The title for this post says it all. I’ve been writing about prep for my first tournament for the past month or so, and it is only two days away. The 2015 Tupelo Fall Classic is the tournament I’ve registered for and will be playing in the novice division as it is my first tournament. Prepping for this has meant taking the time to actually practice. A practice basket, plus some course baskets, have felt my presence for two fortnights during my lunch breaks. Getting in #100puttsforlunch has been a focus of mine since it’s an aspect of my game that has been rather poor.
With the approach of the tournament, I have felt some nervousness over playing in a competitive setting. Nerves shouldn’t be bothering me since my local club holds weekly minis that I have participated in over the past two years sporadically. I generally am a bogey disc golfer, with my best ever round being a one over par on a beginner course. The courses the tournament is being held on are new to me, despite being less than 5 miles from my workplace. Who knows, I may love it enough to buy a year pass for state park entry so I can go play any time I want. If that’s the case, there is camping, fishing, a playground, plus disc golf that my whole family can enjoy.
Everyone gets nervous about at least one thing. Whether it’s public speaking, playing music, reading aloud, teaching others something, or playing a game, nerves will always play as large a part as we let them. My wife and I have recently found an apparent cause for our 5 year old son getting sick at school and having to be picked up. He was apparently getting so nervous that he would do bad on his tests and thus get in trouble that he would get sick as a result. It really is a mental issue that has to be dealt with sooner than later. Whether we are 5 or 35, staying mentally strong is tough. After we talked with our son, he has felt better about school, but we’re still keeping an eye on him. His last test that he ended up getting sick during, he did well on when he finished it the next day.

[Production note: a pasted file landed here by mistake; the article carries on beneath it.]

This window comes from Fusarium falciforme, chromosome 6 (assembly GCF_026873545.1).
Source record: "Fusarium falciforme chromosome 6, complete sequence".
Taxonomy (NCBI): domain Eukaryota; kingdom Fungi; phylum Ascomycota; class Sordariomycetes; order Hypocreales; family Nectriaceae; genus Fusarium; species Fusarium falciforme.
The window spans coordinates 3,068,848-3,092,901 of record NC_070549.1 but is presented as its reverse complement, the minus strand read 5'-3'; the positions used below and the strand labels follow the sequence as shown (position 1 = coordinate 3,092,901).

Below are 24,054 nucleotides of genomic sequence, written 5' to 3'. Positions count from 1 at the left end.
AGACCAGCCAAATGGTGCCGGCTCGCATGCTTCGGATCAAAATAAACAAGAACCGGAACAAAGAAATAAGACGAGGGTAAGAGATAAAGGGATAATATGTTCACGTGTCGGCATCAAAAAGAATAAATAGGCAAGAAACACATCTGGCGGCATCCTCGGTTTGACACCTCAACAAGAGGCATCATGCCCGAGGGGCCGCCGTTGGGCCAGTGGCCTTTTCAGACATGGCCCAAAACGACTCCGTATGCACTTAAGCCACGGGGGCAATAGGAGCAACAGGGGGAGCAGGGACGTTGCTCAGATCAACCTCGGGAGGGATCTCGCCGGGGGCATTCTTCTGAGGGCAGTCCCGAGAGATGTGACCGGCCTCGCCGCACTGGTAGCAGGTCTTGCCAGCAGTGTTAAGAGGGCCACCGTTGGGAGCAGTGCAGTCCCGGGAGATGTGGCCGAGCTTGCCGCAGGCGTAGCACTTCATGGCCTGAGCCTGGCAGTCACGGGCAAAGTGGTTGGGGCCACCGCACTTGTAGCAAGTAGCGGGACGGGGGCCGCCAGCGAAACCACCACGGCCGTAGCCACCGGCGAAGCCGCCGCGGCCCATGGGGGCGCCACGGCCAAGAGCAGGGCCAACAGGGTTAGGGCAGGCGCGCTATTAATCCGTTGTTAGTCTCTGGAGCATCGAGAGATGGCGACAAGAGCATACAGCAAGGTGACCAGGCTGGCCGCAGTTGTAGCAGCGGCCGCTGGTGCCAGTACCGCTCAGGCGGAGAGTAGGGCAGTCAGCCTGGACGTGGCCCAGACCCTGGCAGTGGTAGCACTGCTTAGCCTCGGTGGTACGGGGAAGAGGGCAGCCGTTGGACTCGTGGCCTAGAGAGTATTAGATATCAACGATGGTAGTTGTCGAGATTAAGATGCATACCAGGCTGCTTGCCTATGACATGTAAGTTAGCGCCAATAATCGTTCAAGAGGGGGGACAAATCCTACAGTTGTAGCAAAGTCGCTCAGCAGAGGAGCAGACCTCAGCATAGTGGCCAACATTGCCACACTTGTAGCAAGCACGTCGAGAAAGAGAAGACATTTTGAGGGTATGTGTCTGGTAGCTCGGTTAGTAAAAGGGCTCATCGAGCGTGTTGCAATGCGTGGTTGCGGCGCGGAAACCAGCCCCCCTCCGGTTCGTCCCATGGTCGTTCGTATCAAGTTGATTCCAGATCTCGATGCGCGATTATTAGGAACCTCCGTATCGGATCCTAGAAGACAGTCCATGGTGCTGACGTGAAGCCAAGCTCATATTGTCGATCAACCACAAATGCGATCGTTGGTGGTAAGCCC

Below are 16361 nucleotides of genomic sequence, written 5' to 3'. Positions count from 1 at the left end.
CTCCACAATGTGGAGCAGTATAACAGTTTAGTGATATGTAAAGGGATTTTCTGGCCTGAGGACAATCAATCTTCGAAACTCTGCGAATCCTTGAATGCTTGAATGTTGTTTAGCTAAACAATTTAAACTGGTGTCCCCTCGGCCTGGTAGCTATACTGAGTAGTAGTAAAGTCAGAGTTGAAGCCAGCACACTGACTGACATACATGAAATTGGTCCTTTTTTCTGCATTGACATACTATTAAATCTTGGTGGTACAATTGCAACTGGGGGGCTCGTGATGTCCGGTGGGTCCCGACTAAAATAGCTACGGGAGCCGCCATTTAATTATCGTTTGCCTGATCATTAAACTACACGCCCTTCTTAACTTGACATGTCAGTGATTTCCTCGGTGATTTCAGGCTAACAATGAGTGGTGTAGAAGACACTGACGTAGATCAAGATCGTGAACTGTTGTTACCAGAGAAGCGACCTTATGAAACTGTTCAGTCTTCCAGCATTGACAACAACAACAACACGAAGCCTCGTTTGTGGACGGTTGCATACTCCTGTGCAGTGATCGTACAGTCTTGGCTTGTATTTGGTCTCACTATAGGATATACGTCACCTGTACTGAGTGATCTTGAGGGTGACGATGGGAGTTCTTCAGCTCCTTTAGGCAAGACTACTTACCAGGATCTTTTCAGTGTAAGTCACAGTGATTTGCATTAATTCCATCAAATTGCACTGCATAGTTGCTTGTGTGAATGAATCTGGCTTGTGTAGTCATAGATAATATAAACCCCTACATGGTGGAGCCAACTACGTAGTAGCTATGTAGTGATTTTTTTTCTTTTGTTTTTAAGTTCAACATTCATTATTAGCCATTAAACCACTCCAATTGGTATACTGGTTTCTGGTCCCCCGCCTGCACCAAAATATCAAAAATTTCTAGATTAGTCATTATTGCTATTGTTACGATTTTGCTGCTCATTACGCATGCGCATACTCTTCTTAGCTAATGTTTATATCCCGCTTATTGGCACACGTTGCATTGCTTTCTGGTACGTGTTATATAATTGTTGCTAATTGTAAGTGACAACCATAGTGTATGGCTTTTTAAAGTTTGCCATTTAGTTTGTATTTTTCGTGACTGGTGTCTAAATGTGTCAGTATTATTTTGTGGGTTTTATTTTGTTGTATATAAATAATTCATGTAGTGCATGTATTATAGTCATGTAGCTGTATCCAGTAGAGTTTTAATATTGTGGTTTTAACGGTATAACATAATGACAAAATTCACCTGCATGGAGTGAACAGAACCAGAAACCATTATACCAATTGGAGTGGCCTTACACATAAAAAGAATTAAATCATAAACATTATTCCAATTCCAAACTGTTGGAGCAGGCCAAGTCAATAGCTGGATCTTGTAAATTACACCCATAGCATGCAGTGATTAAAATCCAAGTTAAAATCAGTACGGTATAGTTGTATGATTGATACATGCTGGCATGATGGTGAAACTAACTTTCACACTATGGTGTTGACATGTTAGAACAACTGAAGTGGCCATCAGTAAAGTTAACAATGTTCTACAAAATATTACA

High praise is deserved for a couple of gents I know from blogging and conversing online occasionally. Tim Steward of Mind Body Disc and Patrick McCormick of Zen Disc Golf. If you don’t know who these two are, visit their websites, read their blogs, listen to the Zen Disc Golf podcast and revel in the mental game advice that they can impart. Patrick wrote a book, and is receiving high praise for it, and while writing this post, I paused to take a few moments to buy it for my Kindle. I take the tips and advice they have provided and put it into action when I’m on the disc golf course, mostly. Disaster strikes occasionally no matter the mental/physical strength you maintain.
Friends from my club say I’ll have a great time. I sure hope so, and think so. Maybe Mr. Murphy won’t tag along on my two rounds and the parking lot fairy’s cousin will make a visit. Several people have recorded an ace in the last month on the one course I’ll be playing. There are two courses at Tombigbee State Park, but my novice division is only playing one and from the short pads. I’m anxious to gear up, drive to the park, and chuck some plastic. This Saturday may be my first disc golf tournament, but it’s only the first out of many I hope to participate in for many years to come.